The ICC agrees: Children, not soldiers
The International Day Against the Use of Child Soldiers marks years of global efforts to eradicate the recruitment and use of child soldiers around the world. With strong advocates needed to reinforce 20 years of progress, how is the International Criminal Court stepping up to the task?
Commanders held to account under the Rome Statute
Children under 15 are not always conscripted or forced into armed service, but however they join, those commanding them can be held to account.
With more than 140 states already party to the UN Child Convention’s Optional Protocol on the Involvement of Children in Armed Conflict, the ICC has emerged as a new and formidable tool in pressing states and armed groups to assume their legal responsibilities to protect children from direct participation in hostilities.
By joining the Rome Statute, 124 states have agreed to investigate and prosecute individuals accused of genocide, crimes against humanity and war crimes, including the enlistment and conscription of child soldiers under the age of 15, as well as using them to participate actively in hostilities.
While international prosecution is bringing hope to the most vulnerable group in conflict zones worldwide, the ICC is ultimately a court of last resort, meaning states must assume the mantle and do much more to end this brutal practice and protect children.
Pressing inclusive peace processes
Despite being considered a war crime under international law, conscription of child soldiers is still practiced in many regions. The ICC has ongoing cases, investigations or preliminary investigations in several long-running conflict situations featuring the use of child soldiers, including in the Democratic Republic of the Congo (DRC), Uganda and Colombia.
In Colombia, and under the watchful eye of an ICC preliminary examination, children conscripted into rebel groups are being released and provided with specialized services to ease their reintegration into society. The year ahead could illuminate the role of the ICC on behalf of child soldiers in peace processes worldwide.
Read more about the facts and figures on child soldiers.
Raising important questions: the status of child soldiers
Dominic Ongwen, a former LRA abductee and child soldier, is currently on trial at the ICC for crimes he committed as an adult. Many are pointing to the unique and extremely relevant questions the case has evoked over the culpability of former child soldiers. The ICC prosecutor’s statement at the trial opening reflects on this duality of victim and perpetrator. Some are already taking a stronger position, suggesting Ongwen’s past should be treated as a mitigating factor.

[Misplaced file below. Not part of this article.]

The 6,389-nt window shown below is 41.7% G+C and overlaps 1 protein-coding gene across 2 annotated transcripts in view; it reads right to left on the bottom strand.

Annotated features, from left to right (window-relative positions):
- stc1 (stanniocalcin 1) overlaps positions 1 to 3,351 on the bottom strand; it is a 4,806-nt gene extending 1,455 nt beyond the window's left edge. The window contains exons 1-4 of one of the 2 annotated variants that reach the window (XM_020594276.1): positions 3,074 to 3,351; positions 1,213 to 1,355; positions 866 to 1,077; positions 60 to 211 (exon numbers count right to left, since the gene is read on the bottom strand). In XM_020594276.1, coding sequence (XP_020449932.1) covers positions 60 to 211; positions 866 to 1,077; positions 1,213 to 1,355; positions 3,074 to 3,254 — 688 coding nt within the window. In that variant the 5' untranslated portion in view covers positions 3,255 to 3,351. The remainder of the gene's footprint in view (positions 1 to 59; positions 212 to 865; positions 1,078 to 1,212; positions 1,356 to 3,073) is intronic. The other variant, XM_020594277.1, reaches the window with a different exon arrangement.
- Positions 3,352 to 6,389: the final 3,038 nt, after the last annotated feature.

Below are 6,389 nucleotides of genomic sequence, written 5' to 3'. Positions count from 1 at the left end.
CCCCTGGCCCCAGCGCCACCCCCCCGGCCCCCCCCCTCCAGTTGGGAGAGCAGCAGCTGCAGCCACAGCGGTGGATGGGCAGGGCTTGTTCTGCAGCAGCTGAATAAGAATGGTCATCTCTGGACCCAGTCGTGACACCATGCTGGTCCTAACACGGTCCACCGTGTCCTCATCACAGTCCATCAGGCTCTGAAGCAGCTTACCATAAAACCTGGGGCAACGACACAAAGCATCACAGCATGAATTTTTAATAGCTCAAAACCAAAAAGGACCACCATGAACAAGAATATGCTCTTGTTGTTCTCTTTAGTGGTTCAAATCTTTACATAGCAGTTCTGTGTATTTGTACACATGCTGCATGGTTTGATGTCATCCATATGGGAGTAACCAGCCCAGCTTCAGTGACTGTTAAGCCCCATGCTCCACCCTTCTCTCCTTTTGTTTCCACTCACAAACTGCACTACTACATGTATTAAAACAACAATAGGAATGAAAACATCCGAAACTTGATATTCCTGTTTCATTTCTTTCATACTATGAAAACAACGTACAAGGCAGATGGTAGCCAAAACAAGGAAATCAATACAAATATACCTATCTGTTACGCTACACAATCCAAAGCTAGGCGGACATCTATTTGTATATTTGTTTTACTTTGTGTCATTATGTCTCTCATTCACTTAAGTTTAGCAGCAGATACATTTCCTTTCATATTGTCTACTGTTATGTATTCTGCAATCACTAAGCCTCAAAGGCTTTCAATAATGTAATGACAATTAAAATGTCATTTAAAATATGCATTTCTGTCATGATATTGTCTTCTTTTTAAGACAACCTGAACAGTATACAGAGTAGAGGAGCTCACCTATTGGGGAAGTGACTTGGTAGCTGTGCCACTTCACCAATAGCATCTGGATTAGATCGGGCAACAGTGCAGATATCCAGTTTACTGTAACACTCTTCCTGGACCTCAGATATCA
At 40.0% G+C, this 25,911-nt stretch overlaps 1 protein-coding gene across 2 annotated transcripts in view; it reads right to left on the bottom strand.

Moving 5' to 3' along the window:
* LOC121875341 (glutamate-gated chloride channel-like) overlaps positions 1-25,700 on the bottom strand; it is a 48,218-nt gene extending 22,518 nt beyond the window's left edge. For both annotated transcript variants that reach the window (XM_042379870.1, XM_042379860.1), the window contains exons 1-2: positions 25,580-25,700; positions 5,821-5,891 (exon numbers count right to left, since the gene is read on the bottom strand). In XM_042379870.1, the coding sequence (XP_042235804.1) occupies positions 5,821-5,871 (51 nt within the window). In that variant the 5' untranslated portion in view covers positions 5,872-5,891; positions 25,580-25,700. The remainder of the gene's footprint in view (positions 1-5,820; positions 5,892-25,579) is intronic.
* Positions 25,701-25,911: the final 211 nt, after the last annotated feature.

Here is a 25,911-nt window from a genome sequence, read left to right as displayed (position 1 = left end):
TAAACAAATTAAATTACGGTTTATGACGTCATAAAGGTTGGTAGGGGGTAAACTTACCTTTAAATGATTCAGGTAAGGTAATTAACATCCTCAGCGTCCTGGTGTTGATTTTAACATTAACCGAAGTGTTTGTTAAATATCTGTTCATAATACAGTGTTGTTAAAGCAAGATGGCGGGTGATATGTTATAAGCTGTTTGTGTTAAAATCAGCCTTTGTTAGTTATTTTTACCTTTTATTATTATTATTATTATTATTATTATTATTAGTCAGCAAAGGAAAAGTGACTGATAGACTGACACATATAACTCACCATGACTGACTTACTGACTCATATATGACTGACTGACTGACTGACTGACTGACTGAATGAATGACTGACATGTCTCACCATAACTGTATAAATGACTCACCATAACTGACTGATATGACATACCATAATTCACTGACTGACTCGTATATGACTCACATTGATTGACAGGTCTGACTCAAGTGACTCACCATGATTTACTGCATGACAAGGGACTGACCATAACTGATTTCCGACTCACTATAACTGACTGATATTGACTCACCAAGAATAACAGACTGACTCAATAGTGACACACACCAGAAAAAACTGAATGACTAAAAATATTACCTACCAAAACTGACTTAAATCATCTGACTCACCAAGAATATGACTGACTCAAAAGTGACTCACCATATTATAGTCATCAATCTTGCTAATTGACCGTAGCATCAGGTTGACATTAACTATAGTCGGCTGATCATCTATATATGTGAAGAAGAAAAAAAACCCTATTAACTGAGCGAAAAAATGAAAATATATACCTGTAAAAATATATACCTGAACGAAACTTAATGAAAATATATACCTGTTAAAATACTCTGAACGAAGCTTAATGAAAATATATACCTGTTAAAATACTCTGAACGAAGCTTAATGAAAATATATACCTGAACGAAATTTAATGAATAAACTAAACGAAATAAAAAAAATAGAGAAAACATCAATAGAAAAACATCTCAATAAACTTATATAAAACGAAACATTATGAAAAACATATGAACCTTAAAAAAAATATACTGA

Highlighting how vulnerable child soldiers truly are
The ICC has laid bare the fact that children truly are among the most vulnerable groups in conflict — and its resounding response has bolstered its position as a leading advocate of justice for child soldiers. During the Bosco Ntaganda trial, the ICC took the important step of recognizing that child soldiers can themselves be victims of sexual and gender-based war crimes committed by members of their own armed forces.
ICC prosecutor: making crimes against children a top priority
The ICC prosecutor’s Policy on Children, launched in November 2016, seeks to ensure that children’s needs are addressed at all stages of the criminal process, from preliminary examination to sentencing. This special sensitivity to crimes against and affecting children has already become visible in the ICC reparations stage, and an increasingly focused ICC-wide approach, including the prosecutor’s, may prove crucial to avoid deepening tensions in yet-to-resolved conflicts featuring child soldiers.
Reparations emphasizing the need to rehabilitate
The conscription and use of child soldiers was central to the Court’s first ever guilty verdict, in the case against Congolese warlord Thomas Lubanga — and now former child soldiers stand to benefit from the first ICC-ordered reparations plan. The Trust Fund for Victims (TFV) and its local implementing partners will not only look to provide psychological support to former child soldiers and their families, but also vocational training around those skills that will help former child soldiers improve their post-conflict lives.
Read more about the TFV’s efforts in relation to reparations for former child soldiers.
A fighting chance: Former child soldiers started a boxing school for Congo’s youth. Read the full story.
Have your say — What do you think of the ICC’s example?